A new paper jointly released by Rutgers University and University of Michigan found alarmist climate phrasing turns people off and makes them less engaged in environmental advocacy.

In “Upping the ante? The effects of“emergency” and“crisis” framing in climate change news” researchers reveal negative climate phrasing in media, specifically the use of “climate crisis” and “climate emergency.” 

“News organizations increasingly use the terms “climate emergency” and “climate crisis” to convey the urgency of climate change; yet, little is known about how this terminology affects news audiences,” the report began.

It continued: 

“Results showed no effect of terminology on climate change engagement; however, “climate emergency” reduced perceived news credibility and newsworthiness compared to “climate change.” Both climate engagement and news perceptions were more consistently affected by the focus of the stories: news about climate impacts increased fear, decreased efficacy beliefs and hope, and reduced news credibility compared to news about climate actions.”

The report added, “Despite the surge in usage of this terminology, few empirical studies speak to the effects of the climate emergency and/or crisis frame on the US public…yet, little is known about how this particular use of stronger terminology may affect readers of climate change news.”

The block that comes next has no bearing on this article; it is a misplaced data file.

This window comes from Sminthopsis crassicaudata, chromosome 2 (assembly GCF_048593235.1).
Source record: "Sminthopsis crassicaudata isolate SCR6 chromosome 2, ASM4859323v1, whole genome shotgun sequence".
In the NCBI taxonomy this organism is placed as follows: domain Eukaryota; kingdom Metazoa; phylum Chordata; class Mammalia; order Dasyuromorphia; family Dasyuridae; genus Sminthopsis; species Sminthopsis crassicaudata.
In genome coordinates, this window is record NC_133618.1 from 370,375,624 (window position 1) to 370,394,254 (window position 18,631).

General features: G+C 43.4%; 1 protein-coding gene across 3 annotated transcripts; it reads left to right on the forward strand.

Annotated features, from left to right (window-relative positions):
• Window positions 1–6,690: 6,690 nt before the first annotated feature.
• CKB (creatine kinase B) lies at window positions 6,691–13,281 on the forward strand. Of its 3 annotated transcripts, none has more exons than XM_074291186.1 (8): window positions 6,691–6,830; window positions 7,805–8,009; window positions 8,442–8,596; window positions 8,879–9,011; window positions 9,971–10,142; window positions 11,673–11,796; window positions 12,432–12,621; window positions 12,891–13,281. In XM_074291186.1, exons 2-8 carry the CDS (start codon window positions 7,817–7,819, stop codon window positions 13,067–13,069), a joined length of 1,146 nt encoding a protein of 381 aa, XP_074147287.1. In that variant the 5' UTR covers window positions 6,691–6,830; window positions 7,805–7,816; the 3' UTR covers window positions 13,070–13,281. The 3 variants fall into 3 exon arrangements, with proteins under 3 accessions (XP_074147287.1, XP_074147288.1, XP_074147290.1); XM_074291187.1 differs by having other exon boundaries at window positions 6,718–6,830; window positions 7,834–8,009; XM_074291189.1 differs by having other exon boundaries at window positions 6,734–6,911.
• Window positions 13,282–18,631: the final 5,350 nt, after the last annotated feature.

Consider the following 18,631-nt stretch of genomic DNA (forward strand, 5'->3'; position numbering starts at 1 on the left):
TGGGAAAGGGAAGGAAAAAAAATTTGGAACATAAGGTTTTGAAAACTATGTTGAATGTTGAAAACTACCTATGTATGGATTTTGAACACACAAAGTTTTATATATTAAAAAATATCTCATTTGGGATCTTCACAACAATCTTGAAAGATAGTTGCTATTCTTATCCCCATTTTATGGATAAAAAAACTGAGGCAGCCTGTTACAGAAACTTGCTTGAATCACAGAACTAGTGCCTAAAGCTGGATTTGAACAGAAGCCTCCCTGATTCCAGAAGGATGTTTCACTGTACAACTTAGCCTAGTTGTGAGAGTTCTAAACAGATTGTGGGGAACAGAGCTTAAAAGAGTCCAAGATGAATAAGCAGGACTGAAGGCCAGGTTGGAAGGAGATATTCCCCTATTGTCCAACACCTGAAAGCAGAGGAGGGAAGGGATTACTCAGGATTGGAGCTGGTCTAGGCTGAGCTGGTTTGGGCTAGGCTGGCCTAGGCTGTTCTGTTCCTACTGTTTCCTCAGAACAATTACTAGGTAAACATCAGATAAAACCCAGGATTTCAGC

Their research concluded climate news stories conveying strong threats prove to be “overwhelming” and “disempowering”—especially stories that fail to provide workable climate solutions. 

This report is a response to a May 2019 editorial in The Guardian updating their style guide as it pertains to environmental coverage. 

The article noted, “Instead of “climate change” the preferred terms are “climate emergency, crisis or breakdown” and “global heating” is favoured over “global warming”, although the original terms are not banned.”

“We want to ensure that we are being scientifically precise, while also communicating clearly with readers on this very important issue,” said Guardian editor-in-chief, Katharine Viner. “The phrase ‘climate change’, for example, sounds rather passive and gentle when what scientists are talking about is a catastrophe for humanity.”

The politically-charged rhetoric doesn’t motivate consumers to pay a high premium for clean energy. 

A 2019 January AP-NORC poll found the majority of Americans don’t support paying more in energy bills to combat climate change.

The CATO Institute explained

“Although Americans say they are worried about climate change, most clearly aren’t worried enough to spend their own money on it, or make personal sacrifices for the cause. Perhaps it might be that people know they are supposed to be concerned about climate change because this is a salient message they receive from trusted sources and thus say so on surveys. However, receiving these messages and cues hasn’t been enough to convince them to give up their own money, let alone lower their own standard of living, for the cause of combating global warming.”

In light of these new findings, perhaps media organizations should follow the science and tone down the alarmist climate coverage if they want readers to care about the issue.